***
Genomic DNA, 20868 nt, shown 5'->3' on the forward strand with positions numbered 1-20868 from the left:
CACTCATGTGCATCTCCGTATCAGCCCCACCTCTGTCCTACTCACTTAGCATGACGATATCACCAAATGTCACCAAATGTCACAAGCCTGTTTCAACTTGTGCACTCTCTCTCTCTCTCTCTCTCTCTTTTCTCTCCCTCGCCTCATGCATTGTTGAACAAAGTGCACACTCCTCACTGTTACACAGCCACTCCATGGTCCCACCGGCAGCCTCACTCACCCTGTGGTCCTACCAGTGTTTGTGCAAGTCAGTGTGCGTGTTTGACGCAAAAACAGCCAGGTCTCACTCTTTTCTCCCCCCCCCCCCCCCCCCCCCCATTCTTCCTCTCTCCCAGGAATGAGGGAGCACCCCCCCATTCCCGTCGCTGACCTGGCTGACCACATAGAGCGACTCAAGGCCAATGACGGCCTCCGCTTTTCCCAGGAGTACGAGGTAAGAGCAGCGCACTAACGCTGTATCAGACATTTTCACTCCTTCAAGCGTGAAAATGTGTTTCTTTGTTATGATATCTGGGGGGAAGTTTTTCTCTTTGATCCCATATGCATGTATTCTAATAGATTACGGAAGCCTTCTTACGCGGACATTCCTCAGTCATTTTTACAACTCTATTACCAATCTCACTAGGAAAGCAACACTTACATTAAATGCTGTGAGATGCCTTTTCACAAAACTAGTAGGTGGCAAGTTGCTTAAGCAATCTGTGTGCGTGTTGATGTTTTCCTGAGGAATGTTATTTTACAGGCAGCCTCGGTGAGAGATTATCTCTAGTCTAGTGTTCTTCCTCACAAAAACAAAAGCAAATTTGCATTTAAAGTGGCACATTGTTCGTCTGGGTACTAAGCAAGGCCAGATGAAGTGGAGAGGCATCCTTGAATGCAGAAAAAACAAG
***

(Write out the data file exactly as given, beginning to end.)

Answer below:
Genomic DNA, 20868 nt, shown 5'->3' on the forward strand with positions numbered 1-20868 from the left:
CACTCATGTGCATCTCCGTATCAGCCCCACCTCTGTCCTACTCACTTAGCATGACGATATCACCAAATGTCACCAAATGTCACAAGCCTGTTTCAACTTGTGCACTCTCTCTCTCTCTCTCTCTCTCTTTTCTCTCCCTCGCCTCATGCATTGTTGAACAAAGTGCACACTCCTCACTGTTACACAGCCACTCCATGGTCCCACCGGCAGCCTCACTCACCCTGTGGTCCTACCAGTGTTTGTGCAAGTCAGTGTGCGTGTTTGACGCAAAAACAGCCAGGTCTCACTCTTTTCTCCCCCCCCCCCCCCCCCCCCCCATTCTTCCTCTCTCCCAGGAATGAGGGAGCACCCCCCCATTCCCGTCGCTGACCTGGCTGACCACATAGAGCGACTCAAGGCCAATGACGGCCTCCGCTTTTCCCAGGAGTACGAGGTAAGAGCAGCGCACTAACGCTGTATCAGACATTTTCACTCCTTCAAGCGTGAAAATGTGTTTCTTTGTTATGATATCTGGGGGGAAGTTTTTCTCTTTGATCCCATATGCATGTATTCTAATAGATTACGGAAGCCTTCTTACGCGGACATTCCTCAGTCATTTTTACAACTCTATTACCAATCTCACTAGGAAAGCAACACTTACATTAAATGCTGTGAGATGCCTTTTCACAAAACTAGTAGGTGGCAAGTTGCTTAAGCAATCTGTGTGCGTGTTGATGTTTTCCTGAGGAATGTTATTTTACAGGCAGCCTCGGTGAGAGATTATCTCTAGTCTAGTGTTCTTCCTCACAAAAACAAAAGCAAATTTGCATTTAAAGTGGCACATTGTTCGTCTGGGTACTAAGCAAGGCCAGATGAAGTGGAGAGGCATCCTTGAATGCAGAAAAAACAAG